Archive for the ‘BIS’ Category


Aug

12

Friday Round-Up


Posted by at 4:28 pm on August 12, 2016
Category: BISDDTCOFACSDN List

Bumper Cars on the Boardwalk

Here are a few recent odds and ends that are worth a mention (and to catch up on a few things I missed while on vacation):

  • The Directorate of Defense Trade Controls (“DDTC”) issued guidance as to which activities are “gunsmithing” that do not require registration under part 122 and which are “manufacturing” and do require registration. This guidance defines “gunsmithing” and “manufacturing” completely differently from the definitions used by the Bureau of Alcohol, Tobacco and Firearms (“ATF”). For example, assembling kits into guns is “manufacturing” according to ATF but not according to DDTC. On behalf of lawyers everywhere: Thanks, DDTC, for keeping us busy!
  • More revisions to the TAA Guidelines, which are longer and less interesting than all six volumes of Proust, were announced. These mostly take into account the new definitions of export, re-export and retransfer that were recently adopted as an interim final rule by DDTC. I’ve said it before, and I’ll say it again, true export reform would get rid of the ridiculous TAA process entirely and make it similar to the  process used by the Bureau of Industry and Security (“BIS”) for licensing technology exports.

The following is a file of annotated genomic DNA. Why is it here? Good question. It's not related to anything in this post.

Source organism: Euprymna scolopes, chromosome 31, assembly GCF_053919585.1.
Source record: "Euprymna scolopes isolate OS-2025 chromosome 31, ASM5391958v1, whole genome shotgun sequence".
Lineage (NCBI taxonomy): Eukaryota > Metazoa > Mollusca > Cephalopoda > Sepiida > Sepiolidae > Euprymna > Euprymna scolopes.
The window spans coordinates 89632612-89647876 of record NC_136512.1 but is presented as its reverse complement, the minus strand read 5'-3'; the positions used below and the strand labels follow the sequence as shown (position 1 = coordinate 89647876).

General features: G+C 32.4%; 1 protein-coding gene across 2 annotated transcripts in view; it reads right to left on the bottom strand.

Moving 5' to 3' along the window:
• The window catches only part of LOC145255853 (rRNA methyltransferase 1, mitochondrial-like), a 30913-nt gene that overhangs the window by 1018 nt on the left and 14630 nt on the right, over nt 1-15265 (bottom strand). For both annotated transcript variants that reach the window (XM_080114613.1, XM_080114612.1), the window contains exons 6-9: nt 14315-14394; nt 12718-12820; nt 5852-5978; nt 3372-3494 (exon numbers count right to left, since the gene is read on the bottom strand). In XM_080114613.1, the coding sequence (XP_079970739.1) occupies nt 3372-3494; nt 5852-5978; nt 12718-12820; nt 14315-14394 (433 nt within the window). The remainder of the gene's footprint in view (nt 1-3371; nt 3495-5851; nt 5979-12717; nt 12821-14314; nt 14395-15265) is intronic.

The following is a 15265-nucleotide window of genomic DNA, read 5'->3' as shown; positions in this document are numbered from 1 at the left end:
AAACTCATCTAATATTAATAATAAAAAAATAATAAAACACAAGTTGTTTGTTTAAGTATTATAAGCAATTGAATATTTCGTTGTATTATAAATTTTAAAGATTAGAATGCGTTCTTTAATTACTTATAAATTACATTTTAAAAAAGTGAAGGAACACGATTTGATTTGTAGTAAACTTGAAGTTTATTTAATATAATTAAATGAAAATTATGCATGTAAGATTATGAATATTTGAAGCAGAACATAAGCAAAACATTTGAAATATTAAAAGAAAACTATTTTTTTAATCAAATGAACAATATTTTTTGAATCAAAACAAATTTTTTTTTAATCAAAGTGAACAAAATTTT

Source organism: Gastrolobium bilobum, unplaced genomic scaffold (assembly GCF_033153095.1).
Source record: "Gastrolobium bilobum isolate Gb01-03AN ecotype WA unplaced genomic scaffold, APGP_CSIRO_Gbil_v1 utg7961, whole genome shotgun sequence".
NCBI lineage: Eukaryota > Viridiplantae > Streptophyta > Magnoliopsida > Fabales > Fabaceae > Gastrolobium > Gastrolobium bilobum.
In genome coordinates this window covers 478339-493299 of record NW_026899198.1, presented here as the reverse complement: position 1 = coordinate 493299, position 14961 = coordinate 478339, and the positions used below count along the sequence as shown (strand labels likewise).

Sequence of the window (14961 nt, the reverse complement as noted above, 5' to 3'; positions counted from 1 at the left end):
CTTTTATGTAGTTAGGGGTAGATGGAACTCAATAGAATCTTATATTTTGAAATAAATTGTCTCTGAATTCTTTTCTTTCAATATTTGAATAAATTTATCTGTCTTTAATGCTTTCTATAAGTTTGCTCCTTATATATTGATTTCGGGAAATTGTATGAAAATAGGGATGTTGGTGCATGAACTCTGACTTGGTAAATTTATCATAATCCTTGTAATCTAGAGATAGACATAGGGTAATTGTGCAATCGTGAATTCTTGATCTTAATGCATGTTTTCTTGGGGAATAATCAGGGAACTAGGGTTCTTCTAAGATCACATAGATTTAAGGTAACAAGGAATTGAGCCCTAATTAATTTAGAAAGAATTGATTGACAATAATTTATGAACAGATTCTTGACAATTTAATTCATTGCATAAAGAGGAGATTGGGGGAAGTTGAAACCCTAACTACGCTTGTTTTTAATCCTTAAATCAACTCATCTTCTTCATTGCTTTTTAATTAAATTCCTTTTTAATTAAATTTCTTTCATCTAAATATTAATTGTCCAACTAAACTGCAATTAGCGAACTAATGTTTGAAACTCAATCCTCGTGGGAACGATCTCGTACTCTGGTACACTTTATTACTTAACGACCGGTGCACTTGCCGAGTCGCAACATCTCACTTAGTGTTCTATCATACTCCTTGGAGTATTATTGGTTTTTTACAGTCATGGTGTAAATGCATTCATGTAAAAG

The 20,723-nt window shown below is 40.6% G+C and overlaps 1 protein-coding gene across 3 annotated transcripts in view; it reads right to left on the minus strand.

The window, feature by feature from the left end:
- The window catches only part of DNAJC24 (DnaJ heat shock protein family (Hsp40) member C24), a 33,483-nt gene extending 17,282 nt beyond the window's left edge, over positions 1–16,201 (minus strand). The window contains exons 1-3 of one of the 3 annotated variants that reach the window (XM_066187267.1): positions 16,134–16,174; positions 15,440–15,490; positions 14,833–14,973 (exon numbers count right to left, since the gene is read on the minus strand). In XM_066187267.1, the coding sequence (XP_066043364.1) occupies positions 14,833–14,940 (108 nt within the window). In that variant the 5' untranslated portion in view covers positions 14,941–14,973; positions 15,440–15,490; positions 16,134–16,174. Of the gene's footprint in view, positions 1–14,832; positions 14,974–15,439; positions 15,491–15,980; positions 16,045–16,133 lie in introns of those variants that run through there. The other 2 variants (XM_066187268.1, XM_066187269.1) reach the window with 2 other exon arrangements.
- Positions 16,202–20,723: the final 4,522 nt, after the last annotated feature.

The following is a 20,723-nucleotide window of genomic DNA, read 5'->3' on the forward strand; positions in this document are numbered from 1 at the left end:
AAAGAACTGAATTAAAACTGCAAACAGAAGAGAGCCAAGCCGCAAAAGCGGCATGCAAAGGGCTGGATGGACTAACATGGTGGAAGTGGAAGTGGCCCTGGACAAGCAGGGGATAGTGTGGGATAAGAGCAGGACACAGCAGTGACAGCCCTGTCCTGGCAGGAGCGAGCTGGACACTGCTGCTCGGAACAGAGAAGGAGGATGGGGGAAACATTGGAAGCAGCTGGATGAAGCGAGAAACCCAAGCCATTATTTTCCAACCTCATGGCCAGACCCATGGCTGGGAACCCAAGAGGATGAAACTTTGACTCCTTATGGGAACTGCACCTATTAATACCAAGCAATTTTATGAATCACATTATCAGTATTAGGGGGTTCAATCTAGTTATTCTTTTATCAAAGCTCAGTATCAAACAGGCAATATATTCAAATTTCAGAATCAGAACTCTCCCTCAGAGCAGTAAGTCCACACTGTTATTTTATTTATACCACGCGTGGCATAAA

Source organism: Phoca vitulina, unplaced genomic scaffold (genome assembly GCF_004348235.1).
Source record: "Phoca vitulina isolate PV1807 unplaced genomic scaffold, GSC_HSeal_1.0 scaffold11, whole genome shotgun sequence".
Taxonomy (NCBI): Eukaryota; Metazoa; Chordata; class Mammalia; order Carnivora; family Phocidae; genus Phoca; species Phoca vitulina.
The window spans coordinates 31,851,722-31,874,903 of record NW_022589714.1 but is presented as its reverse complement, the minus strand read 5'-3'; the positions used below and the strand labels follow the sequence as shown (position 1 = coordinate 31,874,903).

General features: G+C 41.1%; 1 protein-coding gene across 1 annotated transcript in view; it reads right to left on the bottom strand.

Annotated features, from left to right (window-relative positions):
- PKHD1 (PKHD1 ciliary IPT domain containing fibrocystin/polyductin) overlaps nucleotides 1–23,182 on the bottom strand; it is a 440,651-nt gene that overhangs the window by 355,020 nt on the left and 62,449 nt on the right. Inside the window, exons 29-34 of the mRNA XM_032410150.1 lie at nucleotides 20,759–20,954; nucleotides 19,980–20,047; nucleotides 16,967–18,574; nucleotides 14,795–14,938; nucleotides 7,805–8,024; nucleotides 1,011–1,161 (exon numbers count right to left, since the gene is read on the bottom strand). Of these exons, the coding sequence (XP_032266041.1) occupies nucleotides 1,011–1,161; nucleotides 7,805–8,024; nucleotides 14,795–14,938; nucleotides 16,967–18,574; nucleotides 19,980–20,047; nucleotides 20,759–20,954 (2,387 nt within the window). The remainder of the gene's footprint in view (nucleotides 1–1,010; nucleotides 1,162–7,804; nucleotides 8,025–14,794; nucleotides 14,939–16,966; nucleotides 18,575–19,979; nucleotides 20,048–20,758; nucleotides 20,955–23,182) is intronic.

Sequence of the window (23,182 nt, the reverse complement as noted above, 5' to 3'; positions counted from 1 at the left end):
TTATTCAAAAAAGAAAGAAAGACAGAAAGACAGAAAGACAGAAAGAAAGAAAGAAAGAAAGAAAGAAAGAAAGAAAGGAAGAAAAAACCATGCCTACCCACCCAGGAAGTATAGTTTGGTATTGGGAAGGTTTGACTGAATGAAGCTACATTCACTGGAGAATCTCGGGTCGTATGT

• The United States Marshals Service (“USMS”) is auctioning off 2,719.32669068 bitcoins. You will be, I’m sure, relieved to know that the auction notice explicitly states that the USMS won’t accept any bids from anyone on OFAC’s SDN List. I wouldn’t want Eliot Ness going after Rooster Cogburn, even if it would make a better movie than Batman v. Superman.

Photo Credit: Bumper Cars on the Boardwalk by Clif Burns, via Flickr https://flic.kr/p/JXGCgz. Copyright 2016 Clif Burns

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Aug

9

Gone Fishin’ (Again)


Posted by at 11:49 pm on August 9, 2016
Category: BISCuba SanctionsOFAC

Boat in Ernest Hemingway International Billfishing Tournament via http://www.internationalhemingwaytournament.com/images/stories/fish/DSC_6712.jpg [Fair Use]Longtime friend and blog reader Pat had a good catch (so to speak) with respect to yesterday’s post on the Ernest Hemingway International Billfishing Tournament in Cuba. The post noted that participation in the tournament by U.S. persons might be covered by the new OFAC General License in section 515.567(b) relating to participation in competitions in Cuba. Whether that license would apply depends upon whether Cubans could participate in the tournament, something which I thought was perhaps affected by the high cost of participation in the tournament.